5. On the second day, several of the mice appeared to be somewhat sick, and all were killed on the fourth day yet no abnormalities were found
    6. The lungs were ground with 20 cc of Locke’s solution, centrifuged, and 4 Swiss mice inoculated intranasally and intracerebrally
    7. On the fourth day, when killed, consolidation of the upper portions of the lungs was found in 2 mice
    8. Suspensions from these two lungs were given to 6 Swiss and 6 Rockefeller Institute mice intranasally
    9. Several of the Swiss mice appeared ill, and 4 of the 6 had definite pulmonary lesions at autopsy on the fourth day.
    10. None of the mice of the Rockefeller Institute strain showed pulmonary involvement
    11. In the fifth passage, death of all 6 Swiss mice and of 2 of 6 of the Rockefeller Institute strain occurred in 48 hours and the surviving mice were killed
    12. A Berkefeld V filtrate of a 10 percent lung suspension was then inoculated intranasally into 6 Swiss mice and death occurred in these mice in from 48 to 72 hours
  • Cultures of the emulsified tissue in blood broth not infrequently revealed various Gram-negative bacilli, but they were usually few in number and they did not appear to be related to the disease process, since they are inconstantly observed
  • This strain of infective agent (S. S.) had been passed through I1 series of mice
  • A suspension of the lungs from mice of the eighth serial passage inoculated intranasally into a ferret produced a characteristic febrile (fever) reaction
  • At the same time, different dilutions of the mouse lung suspension were made, and a small amount of each dilution was inoculated intranasally into 4 mice
  • An unfiltered sterile lung suspension of a ferret, the tenth passage animal of the original Puerto Rico passage strain (P. R. 5) was transferred to mice
  • The results were of interest since earlier attempts to transmit infection to mice with filtrates containing this strain were unsuccessful
  • Francis Jr. concludes that the results of the experiments, both in ferrets and mice, indicated that the agent producing the disease in these animals is a filterable “virus”
  • The microscopic pathology of the involved lung resembled that of pulmonary lesions produced by other “virus” infections, rather than that of bacterial infections (which is fascinating since no “virus” had ever been purified/isolated so how would he know?)
  • Francis Jr. ends by claiming his results were apparently (as far as one knows or can see) in complete agreement with those of Smith, Andrewes, and Laidlaw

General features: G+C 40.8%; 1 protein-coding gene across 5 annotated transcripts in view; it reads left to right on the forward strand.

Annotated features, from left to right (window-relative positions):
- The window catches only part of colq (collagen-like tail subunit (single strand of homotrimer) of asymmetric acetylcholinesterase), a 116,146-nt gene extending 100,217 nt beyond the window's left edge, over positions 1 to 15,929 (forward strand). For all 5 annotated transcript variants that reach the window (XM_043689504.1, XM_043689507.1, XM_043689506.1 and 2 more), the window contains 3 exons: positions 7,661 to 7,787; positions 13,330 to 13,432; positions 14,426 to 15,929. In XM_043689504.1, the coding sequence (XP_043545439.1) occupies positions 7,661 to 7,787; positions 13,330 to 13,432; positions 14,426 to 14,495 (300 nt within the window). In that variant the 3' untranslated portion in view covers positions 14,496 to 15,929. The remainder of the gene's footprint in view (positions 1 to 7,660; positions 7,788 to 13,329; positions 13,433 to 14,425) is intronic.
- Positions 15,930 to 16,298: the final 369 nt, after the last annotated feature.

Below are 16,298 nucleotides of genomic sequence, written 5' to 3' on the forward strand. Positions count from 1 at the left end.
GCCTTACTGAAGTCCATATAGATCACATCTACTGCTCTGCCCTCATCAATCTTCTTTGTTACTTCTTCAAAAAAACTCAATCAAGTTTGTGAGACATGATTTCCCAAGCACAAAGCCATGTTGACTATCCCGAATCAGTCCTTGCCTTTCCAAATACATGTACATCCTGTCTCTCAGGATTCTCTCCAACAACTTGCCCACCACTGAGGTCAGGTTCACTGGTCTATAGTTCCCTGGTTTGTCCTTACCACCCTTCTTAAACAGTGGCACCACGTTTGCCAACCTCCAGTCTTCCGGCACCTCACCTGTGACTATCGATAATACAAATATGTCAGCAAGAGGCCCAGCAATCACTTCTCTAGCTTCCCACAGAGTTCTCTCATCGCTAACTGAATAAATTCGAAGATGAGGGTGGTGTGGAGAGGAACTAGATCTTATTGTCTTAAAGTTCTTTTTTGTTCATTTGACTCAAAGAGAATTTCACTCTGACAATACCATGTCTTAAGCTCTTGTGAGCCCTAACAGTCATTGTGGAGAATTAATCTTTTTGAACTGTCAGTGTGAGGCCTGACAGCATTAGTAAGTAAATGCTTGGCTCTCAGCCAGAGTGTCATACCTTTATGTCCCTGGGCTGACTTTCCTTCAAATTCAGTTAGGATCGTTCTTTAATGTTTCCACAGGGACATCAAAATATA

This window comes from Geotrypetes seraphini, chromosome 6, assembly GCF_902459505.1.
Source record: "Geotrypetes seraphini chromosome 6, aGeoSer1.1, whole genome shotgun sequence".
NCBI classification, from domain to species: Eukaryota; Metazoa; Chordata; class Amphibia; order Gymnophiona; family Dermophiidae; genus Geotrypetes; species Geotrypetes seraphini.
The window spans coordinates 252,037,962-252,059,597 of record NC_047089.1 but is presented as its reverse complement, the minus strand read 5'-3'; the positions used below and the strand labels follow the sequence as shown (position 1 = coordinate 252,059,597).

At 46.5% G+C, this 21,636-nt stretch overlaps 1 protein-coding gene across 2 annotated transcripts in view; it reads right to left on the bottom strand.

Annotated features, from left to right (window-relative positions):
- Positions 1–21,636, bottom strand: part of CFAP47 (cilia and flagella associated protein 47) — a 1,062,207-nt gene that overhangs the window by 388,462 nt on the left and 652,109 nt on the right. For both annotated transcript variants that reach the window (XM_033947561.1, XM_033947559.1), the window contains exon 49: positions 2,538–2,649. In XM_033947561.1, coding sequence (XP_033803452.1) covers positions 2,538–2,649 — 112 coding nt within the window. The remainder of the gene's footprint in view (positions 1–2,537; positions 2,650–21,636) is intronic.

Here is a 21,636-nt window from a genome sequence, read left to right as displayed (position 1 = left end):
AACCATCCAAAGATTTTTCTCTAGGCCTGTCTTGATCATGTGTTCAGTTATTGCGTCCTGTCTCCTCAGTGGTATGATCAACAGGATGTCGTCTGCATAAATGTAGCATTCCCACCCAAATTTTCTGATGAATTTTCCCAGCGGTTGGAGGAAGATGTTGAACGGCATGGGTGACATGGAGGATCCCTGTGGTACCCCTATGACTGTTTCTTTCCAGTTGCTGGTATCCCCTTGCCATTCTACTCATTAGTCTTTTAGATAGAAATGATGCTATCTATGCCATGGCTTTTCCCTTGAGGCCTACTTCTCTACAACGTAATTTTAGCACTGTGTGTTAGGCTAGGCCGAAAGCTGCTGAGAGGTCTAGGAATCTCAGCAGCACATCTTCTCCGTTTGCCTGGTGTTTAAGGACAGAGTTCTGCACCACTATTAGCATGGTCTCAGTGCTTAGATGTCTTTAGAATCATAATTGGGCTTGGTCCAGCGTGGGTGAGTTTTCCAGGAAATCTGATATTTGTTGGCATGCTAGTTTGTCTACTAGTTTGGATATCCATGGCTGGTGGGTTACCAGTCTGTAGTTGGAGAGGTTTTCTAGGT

Reading through this mess of mad science experiments, it is clear as day no “virus” was ever properly purified nor isolated. Francis Jr. assumed that a “virus” was present in the samples and as is usually the case, instead of separation, he added various chemicals/compounds to the sample. He then ground up diseased animal tissues and injected the resulting mixture in numerous unnatural ways (nose, brain, stomach, etc) into various other animals. He would then kill the animals upon negative results. Francis Jr. repeated this horrific process of injecting toxic animal goo and killing/grinding up/injecting the diseased tissue into healthy animals until he finally got the desired results he wanted after numerous “passages.”

The CDC was right (for once) by not crediting Francis Jr. with the isolation of influenza A in 1934 as this never occurred in his paper. While Francis Jr. was able to claim that he successfully isolated a “virus,” he did nothing more than create experimental disease in a lab. The CDC was, however, wrong (as usual) for crediting the British trio with isolation in 1933. To date, the proper purification/isolation of an influenza A “virus” has never occurred.

3 comments

  1. Thank you Misto
    Always reassuring to see a telltale sign such as the Thomas Francis Jr photograph in the doorway of the Special Projects Research Building with address 1133…

    I know I am preaching to the choir but they make such claims of its a virus in the emulsified mixture of who knows what was really all included. I am sure sand in the throat is not abrasive…
    With each one of these studies it becomes extremely clear how everything is inverted. It puts the word quack in perspective. I wonder how much of this emulsified concoction was stuffed into a ferret. I wonder had they allowed the ferret the opportunity to decide if it would consume the concoction in a bowl what would have happened. But instead another unnatural way of transferring said concoction to the ferrets and this is called science.

    Liked by 1 person

    1. Yeah, the address caught my eye as well. 😉

      Virology is nothing but indirect results from inhumane mad science experiments used to create science fictional theories presented as fact. There is nothing logical about their methods. Anyone looking at this objectively would see the insanity of it all. It is mind-blowing that this has “sciemce” has passed unchallenged (for the most part) for nearly a century.

      Like